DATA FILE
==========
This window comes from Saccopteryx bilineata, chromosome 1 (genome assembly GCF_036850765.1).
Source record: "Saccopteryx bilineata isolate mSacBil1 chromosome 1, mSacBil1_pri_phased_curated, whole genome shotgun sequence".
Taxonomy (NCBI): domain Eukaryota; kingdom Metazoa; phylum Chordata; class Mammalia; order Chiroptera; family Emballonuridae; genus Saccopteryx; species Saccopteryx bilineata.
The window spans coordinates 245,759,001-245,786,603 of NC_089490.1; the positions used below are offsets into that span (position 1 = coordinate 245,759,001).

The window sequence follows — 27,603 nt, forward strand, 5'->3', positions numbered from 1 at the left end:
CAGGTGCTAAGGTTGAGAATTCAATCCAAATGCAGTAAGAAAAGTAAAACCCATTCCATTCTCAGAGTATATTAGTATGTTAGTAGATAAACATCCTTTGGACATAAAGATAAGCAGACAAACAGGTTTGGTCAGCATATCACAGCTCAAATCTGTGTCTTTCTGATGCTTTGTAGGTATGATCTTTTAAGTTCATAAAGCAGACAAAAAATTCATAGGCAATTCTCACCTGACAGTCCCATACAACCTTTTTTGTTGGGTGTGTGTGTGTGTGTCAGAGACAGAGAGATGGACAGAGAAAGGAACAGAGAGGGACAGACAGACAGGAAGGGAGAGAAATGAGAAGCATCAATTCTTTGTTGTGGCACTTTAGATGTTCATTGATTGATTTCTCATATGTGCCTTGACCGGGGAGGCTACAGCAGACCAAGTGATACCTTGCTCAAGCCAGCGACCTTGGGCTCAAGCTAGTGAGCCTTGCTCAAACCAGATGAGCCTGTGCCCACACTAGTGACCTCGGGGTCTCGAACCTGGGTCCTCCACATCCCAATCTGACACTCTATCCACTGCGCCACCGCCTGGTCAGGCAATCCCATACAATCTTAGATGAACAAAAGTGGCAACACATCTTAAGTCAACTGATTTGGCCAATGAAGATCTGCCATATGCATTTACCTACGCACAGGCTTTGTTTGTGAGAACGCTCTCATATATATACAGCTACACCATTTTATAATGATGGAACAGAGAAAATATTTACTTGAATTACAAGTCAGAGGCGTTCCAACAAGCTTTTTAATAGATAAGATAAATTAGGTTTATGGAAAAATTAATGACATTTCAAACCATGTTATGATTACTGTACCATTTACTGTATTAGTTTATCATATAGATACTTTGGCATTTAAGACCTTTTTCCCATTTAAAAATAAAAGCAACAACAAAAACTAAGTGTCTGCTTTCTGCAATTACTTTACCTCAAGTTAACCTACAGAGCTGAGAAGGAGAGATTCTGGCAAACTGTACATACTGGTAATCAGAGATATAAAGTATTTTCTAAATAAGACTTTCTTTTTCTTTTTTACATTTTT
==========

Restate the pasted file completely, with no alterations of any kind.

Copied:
This window comes from Saccopteryx bilineata, chromosome 1 (genome assembly GCF_036850765.1).
Source record: "Saccopteryx bilineata isolate mSacBil1 chromosome 1, mSacBil1_pri_phased_curated, whole genome shotgun sequence".
Taxonomy (NCBI): domain Eukaryota; kingdom Metazoa; phylum Chordata; class Mammalia; order Chiroptera; family Emballonuridae; genus Saccopteryx; species Saccopteryx bilineata.
The window spans coordinates 245,759,001-245,786,603 of NC_089490.1; the positions used below are offsets into that span (position 1 = coordinate 245,759,001).

The window sequence follows — 27,603 nt, forward strand, 5'->3', positions numbered from 1 at the left end:
CAGGTGCTAAGGTTGAGAATTCAATCCAAATGCAGTAAGAAAAGTAAAACCCATTCCATTCTCAGAGTATATTAGTATGTTAGTAGATAAACATCCTTTGGACATAAAGATAAGCAGACAAACAGGTTTGGTCAGCATATCACAGCTCAAATCTGTGTCTTTCTGATGCTTTGTAGGTATGATCTTTTAAGTTCATAAAGCAGACAAAAAATTCATAGGCAATTCTCACCTGACAGTCCCATACAACCTTTTTTGTTGGGTGTGTGTGTGTGTGTCAGAGACAGAGAGATGGACAGAGAAAGGAACAGAGAGGGACAGACAGACAGGAAGGGAGAGAAATGAGAAGCATCAATTCTTTGTTGTGGCACTTTAGATGTTCATTGATTGATTTCTCATATGTGCCTTGACCGGGGAGGCTACAGCAGACCAAGTGATACCTTGCTCAAGCCAGCGACCTTGGGCTCAAGCTAGTGAGCCTTGCTCAAACCAGATGAGCCTGTGCCCACACTAGTGACCTCGGGGTCTCGAACCTGGGTCCTCCACATCCCAATCTGACACTCTATCCACTGCGCCACCGCCTGGTCAGGCAATCCCATACAATCTTAGATGAACAAAAGTGGCAACACATCTTAAGTCAACTGATTTGGCCAATGAAGATCTGCCATATGCATTTACCTACGCACAGGCTTTGTTTGTGAGAACGCTCTCATATATATACAGCTACACCATTTTATAATGATGGAACAGAGAAAATATTTACTTGAATTACAAGTCAGAGGCGTTCCAACAAGCTTTTTAATAGATAAGATAAATTAGGTTTATGGAAAAATTAATGACATTTCAAACCATGTTATGATTACTGTACCATTTACTGTATTAGTTTATCATATAGATACTTTGGCATTTAAGACCTTTTTCCCATTTAAAAATAAAAGCAACAACAAAAACTAAGTGTCTGCTTTCTGCAATTACTTTACCTCAAGTTAACCTACAGAGCTGAGAAGGAGAGATTCTGGCAAACTGTACATACTGGTAATCAGAGATATAAAGTATTTTCTAAATAAGACTTTCTTTTTCTTTTTTACATTTTT